In March of each year, as dear old St. Patrick has his day, as iron-on t-shirt graphics of shamrocks appear and bros take a half-day off work to start drinking in the early afternoon, the Chicago River is dyed a kelly green so brilliant that people without disposables or digitals take low resolution photos with their cell phone cameras.
Perhaps more brialliant, however, is the environmentally friendly vegetable dye that is used in lieu of the formally used oil-based dye that brought many of the river’s fish floating to the top, side up. Jean Baptiste Pointe du Sable would have been worried to see his river turn bright green and then for the next week, fade to a puke. Being the first European settler to call Chicago home, du Sable set up his abode at the mouth of the Chicago River, the joint between it and Lake Michigan. Considered by many to be the father of Chicago, du Sable and his Native American counterparts would be confused by the current elaborate system of locks used to reverse the flow of the river, directing it away, instead of toward, Lake Michigan. At the turn of the 20th century, industrial revolutionaries devised a way to reverse the flow of the then known-as “stinking river,” so that the massive amount of unchecked sewage and pollution would not flow directly into the city’s fresh water source.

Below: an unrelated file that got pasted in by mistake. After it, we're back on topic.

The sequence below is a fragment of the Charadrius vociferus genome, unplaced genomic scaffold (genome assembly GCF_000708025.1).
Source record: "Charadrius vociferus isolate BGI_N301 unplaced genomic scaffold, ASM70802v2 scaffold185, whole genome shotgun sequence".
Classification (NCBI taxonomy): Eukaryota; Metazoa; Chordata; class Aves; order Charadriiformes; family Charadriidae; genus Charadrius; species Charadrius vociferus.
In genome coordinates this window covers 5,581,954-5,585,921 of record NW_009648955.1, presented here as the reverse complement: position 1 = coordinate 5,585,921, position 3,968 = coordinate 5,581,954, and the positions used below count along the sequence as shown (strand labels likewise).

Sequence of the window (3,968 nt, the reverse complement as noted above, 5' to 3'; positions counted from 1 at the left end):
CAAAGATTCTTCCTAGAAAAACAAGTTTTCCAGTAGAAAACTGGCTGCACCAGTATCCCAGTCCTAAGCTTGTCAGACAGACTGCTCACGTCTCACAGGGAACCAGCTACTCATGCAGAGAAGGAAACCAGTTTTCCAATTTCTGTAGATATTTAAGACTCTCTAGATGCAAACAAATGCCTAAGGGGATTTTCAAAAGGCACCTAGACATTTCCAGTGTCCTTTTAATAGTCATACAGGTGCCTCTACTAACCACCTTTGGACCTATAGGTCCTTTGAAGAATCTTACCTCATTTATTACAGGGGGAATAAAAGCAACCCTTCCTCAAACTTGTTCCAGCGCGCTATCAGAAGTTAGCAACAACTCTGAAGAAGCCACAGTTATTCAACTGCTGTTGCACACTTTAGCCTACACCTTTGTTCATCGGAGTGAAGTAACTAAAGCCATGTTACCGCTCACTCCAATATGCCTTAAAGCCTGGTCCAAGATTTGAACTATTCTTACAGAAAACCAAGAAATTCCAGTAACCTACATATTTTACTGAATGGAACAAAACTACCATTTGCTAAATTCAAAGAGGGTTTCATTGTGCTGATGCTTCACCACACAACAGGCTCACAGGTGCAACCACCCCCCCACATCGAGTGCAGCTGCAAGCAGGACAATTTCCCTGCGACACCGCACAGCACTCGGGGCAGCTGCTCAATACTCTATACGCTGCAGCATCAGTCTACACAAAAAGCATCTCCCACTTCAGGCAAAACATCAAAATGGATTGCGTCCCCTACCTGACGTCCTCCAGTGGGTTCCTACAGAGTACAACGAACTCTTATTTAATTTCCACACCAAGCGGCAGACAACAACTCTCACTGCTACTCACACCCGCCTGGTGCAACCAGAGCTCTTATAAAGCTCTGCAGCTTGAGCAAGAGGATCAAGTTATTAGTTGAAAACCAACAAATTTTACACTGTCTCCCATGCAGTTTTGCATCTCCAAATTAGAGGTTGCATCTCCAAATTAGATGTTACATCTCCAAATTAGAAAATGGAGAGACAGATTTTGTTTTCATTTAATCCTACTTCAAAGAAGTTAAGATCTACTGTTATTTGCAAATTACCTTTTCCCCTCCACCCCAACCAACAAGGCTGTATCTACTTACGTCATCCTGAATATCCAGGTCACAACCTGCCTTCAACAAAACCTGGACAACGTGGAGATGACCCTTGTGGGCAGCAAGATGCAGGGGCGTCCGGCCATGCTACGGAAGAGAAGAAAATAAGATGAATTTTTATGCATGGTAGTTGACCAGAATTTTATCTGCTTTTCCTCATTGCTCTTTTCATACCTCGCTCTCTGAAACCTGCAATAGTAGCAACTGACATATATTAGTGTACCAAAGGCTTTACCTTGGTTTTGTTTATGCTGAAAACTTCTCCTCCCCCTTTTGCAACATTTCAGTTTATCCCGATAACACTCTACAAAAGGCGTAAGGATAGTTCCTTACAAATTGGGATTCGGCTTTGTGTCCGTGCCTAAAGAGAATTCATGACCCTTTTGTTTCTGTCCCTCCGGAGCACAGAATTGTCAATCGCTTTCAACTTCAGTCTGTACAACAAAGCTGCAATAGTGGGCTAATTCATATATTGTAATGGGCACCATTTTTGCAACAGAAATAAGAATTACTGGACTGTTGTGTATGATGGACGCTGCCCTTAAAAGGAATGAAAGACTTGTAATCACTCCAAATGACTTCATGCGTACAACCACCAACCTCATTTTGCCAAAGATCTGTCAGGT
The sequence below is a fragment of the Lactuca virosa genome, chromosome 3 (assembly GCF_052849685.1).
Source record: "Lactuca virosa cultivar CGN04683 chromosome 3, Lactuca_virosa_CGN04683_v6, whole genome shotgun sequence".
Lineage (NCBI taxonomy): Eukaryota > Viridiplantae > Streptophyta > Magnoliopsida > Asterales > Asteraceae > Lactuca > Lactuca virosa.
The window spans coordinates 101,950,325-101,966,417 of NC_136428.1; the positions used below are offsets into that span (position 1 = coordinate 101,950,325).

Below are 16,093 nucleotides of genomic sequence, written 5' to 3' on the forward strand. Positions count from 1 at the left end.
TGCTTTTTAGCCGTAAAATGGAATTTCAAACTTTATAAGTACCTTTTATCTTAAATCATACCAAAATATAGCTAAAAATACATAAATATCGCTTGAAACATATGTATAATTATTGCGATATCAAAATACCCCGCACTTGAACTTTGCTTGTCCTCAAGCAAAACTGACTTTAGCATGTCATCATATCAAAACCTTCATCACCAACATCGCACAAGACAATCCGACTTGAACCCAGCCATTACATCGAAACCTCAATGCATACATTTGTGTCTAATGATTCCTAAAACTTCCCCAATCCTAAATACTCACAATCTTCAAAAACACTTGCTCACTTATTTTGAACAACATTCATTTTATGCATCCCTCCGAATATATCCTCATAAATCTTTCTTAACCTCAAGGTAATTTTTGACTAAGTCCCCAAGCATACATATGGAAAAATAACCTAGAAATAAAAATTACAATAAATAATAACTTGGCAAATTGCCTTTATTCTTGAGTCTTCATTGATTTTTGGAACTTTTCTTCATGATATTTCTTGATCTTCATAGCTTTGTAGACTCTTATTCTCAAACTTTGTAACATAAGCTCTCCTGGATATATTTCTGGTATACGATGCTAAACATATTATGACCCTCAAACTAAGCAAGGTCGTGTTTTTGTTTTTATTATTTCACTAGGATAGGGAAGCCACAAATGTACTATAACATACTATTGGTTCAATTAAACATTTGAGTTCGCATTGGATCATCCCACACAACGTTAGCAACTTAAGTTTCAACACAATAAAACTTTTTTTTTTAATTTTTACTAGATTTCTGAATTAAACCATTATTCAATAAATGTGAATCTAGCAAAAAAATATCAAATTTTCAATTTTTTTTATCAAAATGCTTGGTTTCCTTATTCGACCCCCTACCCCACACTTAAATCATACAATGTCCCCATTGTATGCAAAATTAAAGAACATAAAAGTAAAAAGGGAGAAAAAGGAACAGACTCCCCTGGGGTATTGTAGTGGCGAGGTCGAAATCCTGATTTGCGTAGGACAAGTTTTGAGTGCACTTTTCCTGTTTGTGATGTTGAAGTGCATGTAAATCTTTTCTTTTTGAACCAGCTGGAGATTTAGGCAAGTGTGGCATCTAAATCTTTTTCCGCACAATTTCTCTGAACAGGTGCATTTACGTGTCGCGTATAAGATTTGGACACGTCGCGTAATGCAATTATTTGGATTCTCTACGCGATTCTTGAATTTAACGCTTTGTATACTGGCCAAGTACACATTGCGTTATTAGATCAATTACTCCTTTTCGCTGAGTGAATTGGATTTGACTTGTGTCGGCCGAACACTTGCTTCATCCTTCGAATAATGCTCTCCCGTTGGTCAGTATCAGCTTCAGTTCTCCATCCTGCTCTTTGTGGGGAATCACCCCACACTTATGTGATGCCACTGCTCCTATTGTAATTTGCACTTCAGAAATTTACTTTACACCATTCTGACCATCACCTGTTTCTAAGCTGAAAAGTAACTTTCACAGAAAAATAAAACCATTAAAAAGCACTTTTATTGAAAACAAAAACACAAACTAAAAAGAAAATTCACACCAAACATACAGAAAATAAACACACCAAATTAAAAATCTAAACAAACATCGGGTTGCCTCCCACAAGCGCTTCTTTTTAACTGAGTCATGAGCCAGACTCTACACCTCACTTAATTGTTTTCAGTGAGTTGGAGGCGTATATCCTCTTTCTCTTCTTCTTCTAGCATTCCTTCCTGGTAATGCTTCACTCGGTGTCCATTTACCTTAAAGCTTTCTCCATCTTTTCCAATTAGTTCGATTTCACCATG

The Chicago River, sewage packed and dyed green, now flows briskly into the Des Plaines River, into the Mississippi and finally, down to the Gulf of Mexico.